Atari 2600 VCS - An Overview
The Atari 2600 was launched in 1977 as the Atari Video Computer System or Atari VCS. In 1982 the name was dropped in favor of just Atari 2600.
The console was a huge success, and an innovation of its time. It used a microprocessor and a cartridge slot to run different games that were burned into ROM chips on the cartridge. This format was first used by the Fairchild Channel F system in 1976.
When the Atari VCS launched, the ROM cartridges were 2KB in size, and the games were rather simple and low-resolution. The conversion of Taito's Space Invaders pushed the system to the masses. The VCS became hugely popular and lead to the founding of game developers like Activision and others. Later cartridges were using much more advanced graphics and used 8KByte ROMs.
Atari Heavy Sixer
The Atari heavy sixer is the earliest version of the Atari 2600 game console. It is more valuable to collectors than the later version of the system, as it is widely considered the original 2600.
The heavy sixer gets it's name from the fact that it has six pull-down style switches along the top of the unit, and a plastic case, that has a very thick edge. The case itself weighs more than 500 grams.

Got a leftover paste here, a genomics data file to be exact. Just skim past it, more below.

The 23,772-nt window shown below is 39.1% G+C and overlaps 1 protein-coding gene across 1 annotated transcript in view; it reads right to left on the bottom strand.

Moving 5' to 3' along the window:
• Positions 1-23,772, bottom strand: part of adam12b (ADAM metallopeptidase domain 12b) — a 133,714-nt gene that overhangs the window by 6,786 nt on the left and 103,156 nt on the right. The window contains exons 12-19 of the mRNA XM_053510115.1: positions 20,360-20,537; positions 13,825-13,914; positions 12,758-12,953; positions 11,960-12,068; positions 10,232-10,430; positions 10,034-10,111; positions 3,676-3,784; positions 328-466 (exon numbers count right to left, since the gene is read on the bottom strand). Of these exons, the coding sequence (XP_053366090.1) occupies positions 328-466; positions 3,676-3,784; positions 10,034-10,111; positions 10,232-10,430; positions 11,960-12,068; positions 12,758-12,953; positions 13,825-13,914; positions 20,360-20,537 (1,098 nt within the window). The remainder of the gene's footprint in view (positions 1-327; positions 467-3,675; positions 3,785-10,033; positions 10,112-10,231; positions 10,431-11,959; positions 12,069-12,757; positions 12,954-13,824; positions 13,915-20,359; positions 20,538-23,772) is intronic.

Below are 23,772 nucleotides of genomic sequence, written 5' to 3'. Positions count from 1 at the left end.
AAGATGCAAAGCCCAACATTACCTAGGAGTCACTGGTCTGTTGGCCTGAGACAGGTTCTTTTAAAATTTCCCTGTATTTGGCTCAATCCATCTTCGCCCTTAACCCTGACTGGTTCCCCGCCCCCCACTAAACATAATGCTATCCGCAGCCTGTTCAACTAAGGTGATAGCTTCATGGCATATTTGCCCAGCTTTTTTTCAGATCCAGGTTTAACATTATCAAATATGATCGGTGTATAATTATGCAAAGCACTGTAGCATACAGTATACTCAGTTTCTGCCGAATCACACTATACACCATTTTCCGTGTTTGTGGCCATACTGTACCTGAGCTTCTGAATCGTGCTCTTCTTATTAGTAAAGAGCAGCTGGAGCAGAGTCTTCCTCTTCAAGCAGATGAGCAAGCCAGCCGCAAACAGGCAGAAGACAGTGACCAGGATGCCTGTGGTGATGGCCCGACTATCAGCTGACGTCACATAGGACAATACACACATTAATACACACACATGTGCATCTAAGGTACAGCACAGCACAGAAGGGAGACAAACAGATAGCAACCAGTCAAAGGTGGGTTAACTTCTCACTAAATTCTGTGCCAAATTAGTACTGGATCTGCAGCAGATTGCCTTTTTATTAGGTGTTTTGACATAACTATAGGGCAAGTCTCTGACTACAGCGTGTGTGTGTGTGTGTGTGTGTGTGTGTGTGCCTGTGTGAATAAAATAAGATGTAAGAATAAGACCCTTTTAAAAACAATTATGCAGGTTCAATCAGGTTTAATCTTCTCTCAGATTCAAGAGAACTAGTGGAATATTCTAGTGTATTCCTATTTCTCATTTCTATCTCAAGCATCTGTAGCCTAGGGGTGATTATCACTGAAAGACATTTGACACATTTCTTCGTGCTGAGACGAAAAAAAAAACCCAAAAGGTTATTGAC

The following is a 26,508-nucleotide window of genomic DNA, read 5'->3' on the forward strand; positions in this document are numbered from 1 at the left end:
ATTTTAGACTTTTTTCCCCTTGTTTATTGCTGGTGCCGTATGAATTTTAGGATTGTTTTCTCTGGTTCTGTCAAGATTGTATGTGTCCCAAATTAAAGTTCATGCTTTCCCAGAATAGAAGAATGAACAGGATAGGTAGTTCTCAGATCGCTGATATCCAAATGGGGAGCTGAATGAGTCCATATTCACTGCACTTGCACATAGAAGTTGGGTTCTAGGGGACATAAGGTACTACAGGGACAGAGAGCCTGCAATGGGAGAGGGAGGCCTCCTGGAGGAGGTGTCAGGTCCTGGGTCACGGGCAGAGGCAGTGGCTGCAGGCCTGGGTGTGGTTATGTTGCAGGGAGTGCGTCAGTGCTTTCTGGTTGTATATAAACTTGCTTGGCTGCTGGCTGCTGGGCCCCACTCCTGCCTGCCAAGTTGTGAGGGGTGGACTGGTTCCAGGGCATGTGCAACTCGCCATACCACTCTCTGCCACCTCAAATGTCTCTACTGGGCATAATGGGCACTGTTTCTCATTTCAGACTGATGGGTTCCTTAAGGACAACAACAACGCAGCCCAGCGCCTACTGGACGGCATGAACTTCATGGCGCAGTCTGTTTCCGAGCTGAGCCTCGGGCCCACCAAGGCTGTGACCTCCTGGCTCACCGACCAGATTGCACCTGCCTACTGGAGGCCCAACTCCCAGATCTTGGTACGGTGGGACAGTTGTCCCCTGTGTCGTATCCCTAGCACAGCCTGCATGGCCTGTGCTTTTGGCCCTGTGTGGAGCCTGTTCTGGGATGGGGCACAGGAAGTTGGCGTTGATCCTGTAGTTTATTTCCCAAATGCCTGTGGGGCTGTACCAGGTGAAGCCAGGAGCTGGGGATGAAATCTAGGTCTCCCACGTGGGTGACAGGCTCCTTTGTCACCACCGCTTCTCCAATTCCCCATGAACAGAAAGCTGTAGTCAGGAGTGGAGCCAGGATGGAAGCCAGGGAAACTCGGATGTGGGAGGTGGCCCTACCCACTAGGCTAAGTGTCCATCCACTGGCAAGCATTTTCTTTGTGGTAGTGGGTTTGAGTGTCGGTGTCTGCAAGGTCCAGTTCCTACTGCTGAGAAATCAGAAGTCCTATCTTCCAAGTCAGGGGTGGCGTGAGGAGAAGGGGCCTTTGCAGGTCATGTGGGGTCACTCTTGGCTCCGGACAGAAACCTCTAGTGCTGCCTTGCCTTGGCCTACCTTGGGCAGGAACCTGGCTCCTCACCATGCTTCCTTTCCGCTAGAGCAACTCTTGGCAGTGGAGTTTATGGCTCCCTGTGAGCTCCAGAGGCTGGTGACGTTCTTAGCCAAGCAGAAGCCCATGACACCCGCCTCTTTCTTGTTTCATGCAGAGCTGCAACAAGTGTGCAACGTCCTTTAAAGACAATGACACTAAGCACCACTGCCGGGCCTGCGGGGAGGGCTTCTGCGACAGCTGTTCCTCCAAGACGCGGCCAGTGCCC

In later versions, first the case was re-designed to be lighter and cheaper, and after that the two difficulty switches (for left and right difficulty) were moved to the back of the unit, as most games did not utilize these.
Atari 2600 Joystick
The Atari 2600 came with a joystick that was especially designed for the unit. It is a four-directional joystick, with eight inferred directions. It was equipped with a single trigger button.
The joystick is digital and uses a 9-pin DIN sub miniature connector, that became standard on many home computers to come. Brands such as Commodore, Master System, Genesis and to some extent MSX, were compatible, and you could use the joystick on those systems as well.
Despite being outdated, and not the most ergonomic joystick, the atari 2600 stick has become a symbol of early video games and is often used to brand retro game merchandise.